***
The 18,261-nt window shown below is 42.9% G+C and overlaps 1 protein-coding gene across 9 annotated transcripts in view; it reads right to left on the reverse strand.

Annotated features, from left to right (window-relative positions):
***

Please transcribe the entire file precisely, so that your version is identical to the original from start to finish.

The 18,261-nt window shown below is 42.9% G+C and overlaps 1 protein-coding gene across 9 annotated transcripts in view; it reads right to left on the reverse strand.

Annotated features, from left to right (window-relative positions):